Harvard student Mark Zuckerberg creates the social networking site that would become known as Facebook, but is later sued by two brothers who claimed he stole their idea, and the cofounder who was later squeezed out of the business.
A ballet dancer wins the lead in "Swan Lake" and is perfect for the role of the delicate White Swan - Princess Odette - but slowly loses her mind as she becomes more and more like Odile, the Black Swan.
A Mumbai teen who grew up in the slums, becomes a contestant on the Indian version of "Who Wants To Be A Millionaire?" He is arrested under suspicion of cheating, and while being interrogated, events from his life history are shown which explain why he knows the answers.
A young man who survives a disaster at sea is hurtled into an epic journey of adventure and discovery. While cast away, he forms an unexpected connection with another survivor: a fearsome Bengal tiger.
On the day that Hurricane Katrina hits New Orleans, elderly Daisy Williams (nee Fuller) is on her deathbed in a New Orleans hospital. At her side is her adult daughter, Caroline. Daisy asks Caroline to read to her aloud the diary of Daisy's lifelong friend, Benjamin Button. Benjamin's diary recounts his entire extraordinary life, the primary unusual aspect of which was his aging backwards, being diagnosed with several aging diseases at birth and thus given little chance of survival, but who does survive and gets younger with time. Abandoned by his biological father, Thomas Button, after Benjamin's biological mother died in childbirth, Benjamin was raised by Queenie, a black woman and caregiver at a seniors home. Daisy's grandmother was a resident at that home, which is where she first met Benjamin. Although separated through the years, Daisy and Benjamin remain in contact throughout their lives, reconnecting in their forties when in age they finally match up. Some of the revelations ... Written by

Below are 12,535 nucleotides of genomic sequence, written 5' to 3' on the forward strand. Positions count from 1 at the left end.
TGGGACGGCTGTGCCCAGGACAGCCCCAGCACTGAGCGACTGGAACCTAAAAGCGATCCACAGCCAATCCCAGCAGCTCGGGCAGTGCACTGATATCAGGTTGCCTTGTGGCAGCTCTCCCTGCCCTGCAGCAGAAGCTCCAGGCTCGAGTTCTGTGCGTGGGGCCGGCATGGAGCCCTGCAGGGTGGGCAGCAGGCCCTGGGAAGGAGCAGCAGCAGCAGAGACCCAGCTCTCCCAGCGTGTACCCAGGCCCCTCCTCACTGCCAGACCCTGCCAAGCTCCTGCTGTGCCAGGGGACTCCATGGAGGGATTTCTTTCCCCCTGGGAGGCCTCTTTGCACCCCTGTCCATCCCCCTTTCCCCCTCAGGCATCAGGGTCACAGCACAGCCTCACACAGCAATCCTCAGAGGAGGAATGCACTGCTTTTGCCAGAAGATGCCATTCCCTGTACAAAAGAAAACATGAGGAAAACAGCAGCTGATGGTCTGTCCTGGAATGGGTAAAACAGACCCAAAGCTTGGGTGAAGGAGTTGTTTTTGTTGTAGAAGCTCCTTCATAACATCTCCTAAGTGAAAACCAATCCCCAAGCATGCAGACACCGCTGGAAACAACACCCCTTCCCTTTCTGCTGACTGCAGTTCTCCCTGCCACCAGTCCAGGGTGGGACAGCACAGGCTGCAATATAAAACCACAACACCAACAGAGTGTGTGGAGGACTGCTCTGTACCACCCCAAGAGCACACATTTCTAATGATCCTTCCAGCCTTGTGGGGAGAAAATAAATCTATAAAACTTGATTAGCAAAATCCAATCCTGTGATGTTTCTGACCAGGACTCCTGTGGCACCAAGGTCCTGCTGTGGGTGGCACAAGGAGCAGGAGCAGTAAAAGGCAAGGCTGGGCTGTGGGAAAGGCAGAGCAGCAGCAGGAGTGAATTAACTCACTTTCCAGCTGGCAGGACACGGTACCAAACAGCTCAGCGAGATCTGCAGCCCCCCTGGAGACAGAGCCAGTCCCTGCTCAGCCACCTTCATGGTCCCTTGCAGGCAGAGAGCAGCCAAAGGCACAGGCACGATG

The character of Daisy was named Hildegarde Moncrief in F. Scott Fitzgerald's original short story. The name change is likely a nod to the female lead in Fitzgerald's best-known work, The Great Gatsby (1974). See more »
In 1935 Benjamin walks out onto the street pursued by young Daisy. A modern day fire hydrant (with the anti-turn valve on top) can be seen on the street. See more »
Before seeing The Curious Case of Benjamin Button I wondered how I would react to the story of a man who is born old and gets younger as he grows up. Of all of the stories I have come across, this is by far the most bizarre and intriguing. If i had to pick someone to bring this story to the screen I do no think David Fincher would have been my first choice.
How wrong I would have been. This film is by far one of the best if not the best of 2008. Fincher's direction is flawless! The film from start to finish does not let up. There are moments of joy and ecstasy followed by sorrow and understanding. Brad Pitt stars as Benjamin, a boy born an old man who must live his life in reverse. His friend from childhood, Daisy, is played by Cate Blanchett. The story is narrated from Benjamin's point of view with some particular highlights from Daisy.
The cast does nothing wrong. Pitt leads with Blanchett and a strong performance from Taraji P. Henson as Benjamin's surrogate mother Queenie, the only person in the world who seems to understand and truly love him from the start. Other cameos along the way bring a large array of characters, including Tilda Swinton, one of Benjamin's early love interests.
The film spans from the end of World War I to the the arrival of Hurricane Katrina in New Orleans. The transitions from life stage to life stage and decade to decade are seamless. Fincher does a tremendous job at maintaining a steady flow of action and dialogue. There is not a dull moment in the film. The cinematography is superb and couples nicely with Fincher's style of accentuating certain colors to enhance a mood or moment.
There really is nothing wrong with this film. Even with a runtime of about 160 minutes, time just flies by, much like it does for Benjamin, only we are going forward. This is a tender and meaningful film you do not want to wish.
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